Nehemiah's Prayer

Nehemiah went in to serve as king Artaxerxes’ cupbearer after hearing that his brethren in Jerusalem were in great trouble and that the city itself lay in ruin. The king noticed his sad countenance. After hearing about this desperate situation, the king asked for his request. The next words in Nehemiah 2:4 are some of the most important in the rebuilding of the city of Jerusalem.


“So I prayed to the God of heaven.”


Our city may not lie in ruins, but at times we may feel like our lives are. Plans for the future are dashed by a foolish choice, an unexpected circumstance, or sinful conduct. Whether it is something we did, something done to us, or just something that happened, the result is still disheartening. When we find ourselves in the place where Nehemiah was, we should be prepared to pray as he did.


Did you notice that his prayer was immediate? But this is what happens when prayer is a regular practice in life. Prayer was his first thought when Nehemiah received the terrible news from Jerusalem. And prayer accompanied every important event throughout Nehemiah’s life. Truly, this is as it should be – after all, God is our Father, and it should be the most natural thing for his children to talk to him.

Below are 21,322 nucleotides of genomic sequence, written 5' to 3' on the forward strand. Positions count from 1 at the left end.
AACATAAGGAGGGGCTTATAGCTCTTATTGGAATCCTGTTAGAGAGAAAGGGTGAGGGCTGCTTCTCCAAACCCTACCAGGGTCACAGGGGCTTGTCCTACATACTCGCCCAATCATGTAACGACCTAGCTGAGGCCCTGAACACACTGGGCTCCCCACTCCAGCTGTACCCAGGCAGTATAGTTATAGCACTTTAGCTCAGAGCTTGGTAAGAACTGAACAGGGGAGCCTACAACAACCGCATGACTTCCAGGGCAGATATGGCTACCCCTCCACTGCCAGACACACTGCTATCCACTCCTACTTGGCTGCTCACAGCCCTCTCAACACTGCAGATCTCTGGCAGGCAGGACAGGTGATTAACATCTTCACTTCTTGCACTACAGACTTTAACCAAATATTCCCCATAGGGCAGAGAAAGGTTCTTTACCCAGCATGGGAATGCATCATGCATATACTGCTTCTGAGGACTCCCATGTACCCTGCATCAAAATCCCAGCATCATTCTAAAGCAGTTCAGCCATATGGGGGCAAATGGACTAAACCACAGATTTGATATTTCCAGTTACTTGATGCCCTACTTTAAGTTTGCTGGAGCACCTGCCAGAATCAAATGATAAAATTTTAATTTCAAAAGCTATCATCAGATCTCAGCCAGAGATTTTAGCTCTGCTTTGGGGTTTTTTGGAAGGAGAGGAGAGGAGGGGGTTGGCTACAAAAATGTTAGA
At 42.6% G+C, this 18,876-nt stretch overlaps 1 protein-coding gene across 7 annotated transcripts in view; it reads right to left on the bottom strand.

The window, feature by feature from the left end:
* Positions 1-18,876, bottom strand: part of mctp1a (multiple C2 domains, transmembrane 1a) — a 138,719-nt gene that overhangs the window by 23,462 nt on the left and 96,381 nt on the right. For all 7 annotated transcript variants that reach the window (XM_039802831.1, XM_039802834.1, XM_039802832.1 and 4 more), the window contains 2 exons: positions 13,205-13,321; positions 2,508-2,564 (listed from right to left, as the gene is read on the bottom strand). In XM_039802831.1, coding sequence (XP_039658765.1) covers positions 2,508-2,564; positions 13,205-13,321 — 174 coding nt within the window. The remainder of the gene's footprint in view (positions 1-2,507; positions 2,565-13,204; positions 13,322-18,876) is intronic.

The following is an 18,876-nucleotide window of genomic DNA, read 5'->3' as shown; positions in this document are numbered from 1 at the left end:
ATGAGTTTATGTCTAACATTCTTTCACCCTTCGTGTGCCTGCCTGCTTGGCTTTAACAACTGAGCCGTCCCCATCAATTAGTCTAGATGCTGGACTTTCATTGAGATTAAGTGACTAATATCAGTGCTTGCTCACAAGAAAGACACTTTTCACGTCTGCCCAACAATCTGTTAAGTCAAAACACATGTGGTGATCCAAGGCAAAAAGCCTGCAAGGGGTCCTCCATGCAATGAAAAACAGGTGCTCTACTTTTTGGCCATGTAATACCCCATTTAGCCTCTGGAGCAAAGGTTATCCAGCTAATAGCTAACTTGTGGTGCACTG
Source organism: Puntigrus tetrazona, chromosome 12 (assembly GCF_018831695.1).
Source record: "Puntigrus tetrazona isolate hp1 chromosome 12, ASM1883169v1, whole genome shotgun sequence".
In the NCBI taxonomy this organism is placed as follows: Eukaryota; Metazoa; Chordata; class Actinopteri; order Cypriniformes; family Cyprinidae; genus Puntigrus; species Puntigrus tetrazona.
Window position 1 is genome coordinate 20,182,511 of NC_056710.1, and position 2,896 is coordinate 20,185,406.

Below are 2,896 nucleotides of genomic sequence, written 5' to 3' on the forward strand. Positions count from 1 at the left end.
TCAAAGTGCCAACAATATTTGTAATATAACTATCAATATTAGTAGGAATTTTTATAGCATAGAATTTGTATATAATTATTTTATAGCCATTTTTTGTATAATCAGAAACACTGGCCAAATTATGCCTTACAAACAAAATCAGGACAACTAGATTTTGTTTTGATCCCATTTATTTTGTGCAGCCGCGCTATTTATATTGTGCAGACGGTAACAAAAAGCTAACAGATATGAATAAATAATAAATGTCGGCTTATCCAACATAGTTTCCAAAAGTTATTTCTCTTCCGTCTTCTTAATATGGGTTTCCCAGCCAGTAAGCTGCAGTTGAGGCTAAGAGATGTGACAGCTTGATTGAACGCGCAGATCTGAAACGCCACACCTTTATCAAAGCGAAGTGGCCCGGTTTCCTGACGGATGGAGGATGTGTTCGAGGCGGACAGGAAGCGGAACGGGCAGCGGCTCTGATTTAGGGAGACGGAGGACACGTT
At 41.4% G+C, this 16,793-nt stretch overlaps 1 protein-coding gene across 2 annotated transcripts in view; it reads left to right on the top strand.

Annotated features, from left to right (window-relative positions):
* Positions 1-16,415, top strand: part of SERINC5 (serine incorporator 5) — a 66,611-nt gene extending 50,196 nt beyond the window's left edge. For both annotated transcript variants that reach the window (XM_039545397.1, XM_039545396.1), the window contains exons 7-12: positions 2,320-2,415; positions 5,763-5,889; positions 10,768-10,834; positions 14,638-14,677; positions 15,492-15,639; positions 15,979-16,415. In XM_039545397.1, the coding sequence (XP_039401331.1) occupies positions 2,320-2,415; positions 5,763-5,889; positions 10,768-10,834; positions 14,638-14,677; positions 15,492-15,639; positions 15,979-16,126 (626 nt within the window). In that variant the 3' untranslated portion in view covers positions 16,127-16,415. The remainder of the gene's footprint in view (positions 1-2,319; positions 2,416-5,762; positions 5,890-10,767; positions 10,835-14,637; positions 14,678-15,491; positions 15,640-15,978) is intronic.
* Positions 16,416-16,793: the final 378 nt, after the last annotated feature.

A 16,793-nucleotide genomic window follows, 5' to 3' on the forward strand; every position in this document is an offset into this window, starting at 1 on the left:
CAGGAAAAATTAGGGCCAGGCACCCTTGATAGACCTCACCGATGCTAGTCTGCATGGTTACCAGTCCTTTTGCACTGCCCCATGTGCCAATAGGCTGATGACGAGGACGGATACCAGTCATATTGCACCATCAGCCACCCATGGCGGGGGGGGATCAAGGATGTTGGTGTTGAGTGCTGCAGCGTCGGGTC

Did you notice that his prayer was short? It is not recorded, but it came between the king’s question and his response. When prayer is an integral part of life as it was with Nehemiah, it does not have to be long to be effective. After all, God already knows our need. Prayer is not a checklist of what we want God to give us. Prayer is communion. Prayer is an exhibition of trust. Prayer draws us to God and keeps us close.


Did you notice that his prayer was fervent? We do not know the exact content of this prayer, but the intensity is evident. It seems the more hopeless the situation, the more fervent our prayer. To the outsider, it may have appeared that Nehemiah could do nothing about the situation in Jerusalem – after all, he was a captive in a faraway land. But prayer recognizes God’s involvement – and that changes everything.


And so, whether we are in times of trial or times of thanksgiving – whether the night is dark and threatening or the sunrise brings the hope of a new beginning, may these words ever describe us, “So I prayed to the God of heaven.”


Thomas Larkin

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